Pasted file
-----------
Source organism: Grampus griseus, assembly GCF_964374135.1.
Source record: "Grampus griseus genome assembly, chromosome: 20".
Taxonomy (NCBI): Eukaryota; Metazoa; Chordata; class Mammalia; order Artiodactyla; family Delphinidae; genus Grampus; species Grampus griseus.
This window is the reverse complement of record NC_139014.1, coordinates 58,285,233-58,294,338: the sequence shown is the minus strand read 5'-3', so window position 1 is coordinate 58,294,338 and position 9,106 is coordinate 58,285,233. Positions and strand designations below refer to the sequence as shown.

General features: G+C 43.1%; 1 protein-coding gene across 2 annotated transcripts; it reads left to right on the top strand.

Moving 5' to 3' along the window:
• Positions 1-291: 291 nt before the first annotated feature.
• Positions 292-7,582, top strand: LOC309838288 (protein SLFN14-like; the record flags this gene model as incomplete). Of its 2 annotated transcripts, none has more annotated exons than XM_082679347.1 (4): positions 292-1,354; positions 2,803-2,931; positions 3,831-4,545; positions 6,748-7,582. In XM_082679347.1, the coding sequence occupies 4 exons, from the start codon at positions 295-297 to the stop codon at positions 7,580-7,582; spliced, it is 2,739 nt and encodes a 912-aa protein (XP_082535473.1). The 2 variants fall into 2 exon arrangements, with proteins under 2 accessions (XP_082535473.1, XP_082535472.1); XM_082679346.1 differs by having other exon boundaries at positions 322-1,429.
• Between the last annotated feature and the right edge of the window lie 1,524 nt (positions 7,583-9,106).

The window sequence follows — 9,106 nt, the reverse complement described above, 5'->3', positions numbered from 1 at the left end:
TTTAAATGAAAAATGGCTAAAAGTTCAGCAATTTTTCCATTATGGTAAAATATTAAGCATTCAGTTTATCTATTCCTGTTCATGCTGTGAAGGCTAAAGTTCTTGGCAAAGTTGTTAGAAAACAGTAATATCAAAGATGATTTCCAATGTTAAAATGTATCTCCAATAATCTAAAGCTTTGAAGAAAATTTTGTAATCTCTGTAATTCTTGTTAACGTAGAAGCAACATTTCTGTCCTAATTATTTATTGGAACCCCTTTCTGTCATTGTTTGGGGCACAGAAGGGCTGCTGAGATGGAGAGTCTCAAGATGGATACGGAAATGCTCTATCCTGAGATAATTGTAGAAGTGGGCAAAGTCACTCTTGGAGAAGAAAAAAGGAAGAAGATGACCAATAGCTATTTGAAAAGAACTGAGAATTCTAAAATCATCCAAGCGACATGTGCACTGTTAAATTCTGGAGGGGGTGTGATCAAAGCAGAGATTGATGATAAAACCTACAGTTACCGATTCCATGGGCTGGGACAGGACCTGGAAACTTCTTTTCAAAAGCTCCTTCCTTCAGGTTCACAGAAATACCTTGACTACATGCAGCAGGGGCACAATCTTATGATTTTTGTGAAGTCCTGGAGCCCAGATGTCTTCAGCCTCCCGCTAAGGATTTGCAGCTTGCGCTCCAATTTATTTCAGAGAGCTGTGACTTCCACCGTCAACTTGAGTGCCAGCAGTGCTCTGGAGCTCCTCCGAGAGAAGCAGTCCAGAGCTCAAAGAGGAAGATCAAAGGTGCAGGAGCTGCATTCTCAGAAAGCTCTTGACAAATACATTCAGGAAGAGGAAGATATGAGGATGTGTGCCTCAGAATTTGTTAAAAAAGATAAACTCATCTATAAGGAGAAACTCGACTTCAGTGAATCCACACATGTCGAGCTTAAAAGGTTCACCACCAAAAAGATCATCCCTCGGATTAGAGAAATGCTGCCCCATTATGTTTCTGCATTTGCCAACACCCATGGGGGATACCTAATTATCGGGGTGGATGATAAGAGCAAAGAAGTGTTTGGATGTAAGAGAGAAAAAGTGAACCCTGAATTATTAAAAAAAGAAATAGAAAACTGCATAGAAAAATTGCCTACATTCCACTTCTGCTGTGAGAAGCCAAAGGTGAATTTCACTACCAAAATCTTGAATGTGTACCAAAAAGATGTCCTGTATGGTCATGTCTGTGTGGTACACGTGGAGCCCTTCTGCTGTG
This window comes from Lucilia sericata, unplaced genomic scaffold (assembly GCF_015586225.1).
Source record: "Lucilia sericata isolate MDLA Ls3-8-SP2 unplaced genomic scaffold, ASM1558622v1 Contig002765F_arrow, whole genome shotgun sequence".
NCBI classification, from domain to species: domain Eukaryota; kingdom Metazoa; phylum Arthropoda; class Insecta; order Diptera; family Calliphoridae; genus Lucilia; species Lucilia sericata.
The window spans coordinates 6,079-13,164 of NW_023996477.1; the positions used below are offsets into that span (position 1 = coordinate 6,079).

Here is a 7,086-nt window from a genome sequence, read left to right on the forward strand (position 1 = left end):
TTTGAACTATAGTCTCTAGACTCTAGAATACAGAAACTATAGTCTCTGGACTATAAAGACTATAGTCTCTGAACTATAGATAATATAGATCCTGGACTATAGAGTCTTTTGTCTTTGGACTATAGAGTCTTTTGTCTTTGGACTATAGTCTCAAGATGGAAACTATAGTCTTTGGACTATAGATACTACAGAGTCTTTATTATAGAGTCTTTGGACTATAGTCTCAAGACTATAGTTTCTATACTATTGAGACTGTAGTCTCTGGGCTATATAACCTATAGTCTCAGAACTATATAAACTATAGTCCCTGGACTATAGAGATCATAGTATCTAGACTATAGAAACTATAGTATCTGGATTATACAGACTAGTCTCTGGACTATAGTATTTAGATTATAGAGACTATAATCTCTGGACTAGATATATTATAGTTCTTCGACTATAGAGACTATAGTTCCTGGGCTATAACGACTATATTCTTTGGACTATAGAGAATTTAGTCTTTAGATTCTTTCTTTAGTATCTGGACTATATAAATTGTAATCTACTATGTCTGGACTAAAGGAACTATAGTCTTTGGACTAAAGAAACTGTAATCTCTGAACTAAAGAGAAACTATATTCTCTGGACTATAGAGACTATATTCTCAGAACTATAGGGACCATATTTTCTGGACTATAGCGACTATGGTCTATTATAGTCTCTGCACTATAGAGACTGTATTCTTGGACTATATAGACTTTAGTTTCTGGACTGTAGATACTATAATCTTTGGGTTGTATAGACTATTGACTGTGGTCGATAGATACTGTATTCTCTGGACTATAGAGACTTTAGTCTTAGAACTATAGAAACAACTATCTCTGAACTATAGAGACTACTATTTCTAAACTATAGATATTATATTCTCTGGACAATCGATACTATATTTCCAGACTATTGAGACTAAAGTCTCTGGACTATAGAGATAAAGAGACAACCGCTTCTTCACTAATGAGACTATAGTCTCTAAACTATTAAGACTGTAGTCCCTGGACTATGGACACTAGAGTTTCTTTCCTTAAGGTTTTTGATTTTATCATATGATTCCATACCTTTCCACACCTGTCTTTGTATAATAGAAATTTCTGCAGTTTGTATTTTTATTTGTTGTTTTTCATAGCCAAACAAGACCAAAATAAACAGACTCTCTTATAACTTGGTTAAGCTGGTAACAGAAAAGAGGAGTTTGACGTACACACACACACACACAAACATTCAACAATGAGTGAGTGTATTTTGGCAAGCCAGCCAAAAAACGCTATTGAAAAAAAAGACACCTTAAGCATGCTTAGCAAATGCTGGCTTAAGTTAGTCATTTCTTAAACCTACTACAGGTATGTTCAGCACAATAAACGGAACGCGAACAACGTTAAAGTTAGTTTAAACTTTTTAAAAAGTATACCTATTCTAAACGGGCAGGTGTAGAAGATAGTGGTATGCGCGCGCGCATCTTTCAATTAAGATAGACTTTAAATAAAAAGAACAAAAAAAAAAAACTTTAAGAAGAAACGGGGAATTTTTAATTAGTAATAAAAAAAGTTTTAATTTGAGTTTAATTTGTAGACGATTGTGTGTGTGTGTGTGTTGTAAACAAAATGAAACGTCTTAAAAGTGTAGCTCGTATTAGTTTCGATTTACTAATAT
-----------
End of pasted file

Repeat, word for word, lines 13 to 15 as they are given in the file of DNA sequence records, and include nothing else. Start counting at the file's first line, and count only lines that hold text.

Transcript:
Source record: "Lucilia sericata isolate MDLA Ls3-8-SP2 unplaced genomic scaffold, ASM1558622v1 Contig002765F_arrow, whole genome shotgun sequence".
NCBI classification, from domain to species: domain Eukaryota; kingdom Metazoa; phylum Arthropoda; class Insecta; order Diptera; family Calliphoridae; genus Lucilia; species Lucilia sericata.
The window spans coordinates 6,079-13,164 of NW_023996477.1; the positions used below are offsets into that span (position 1 = coordinate 6,079).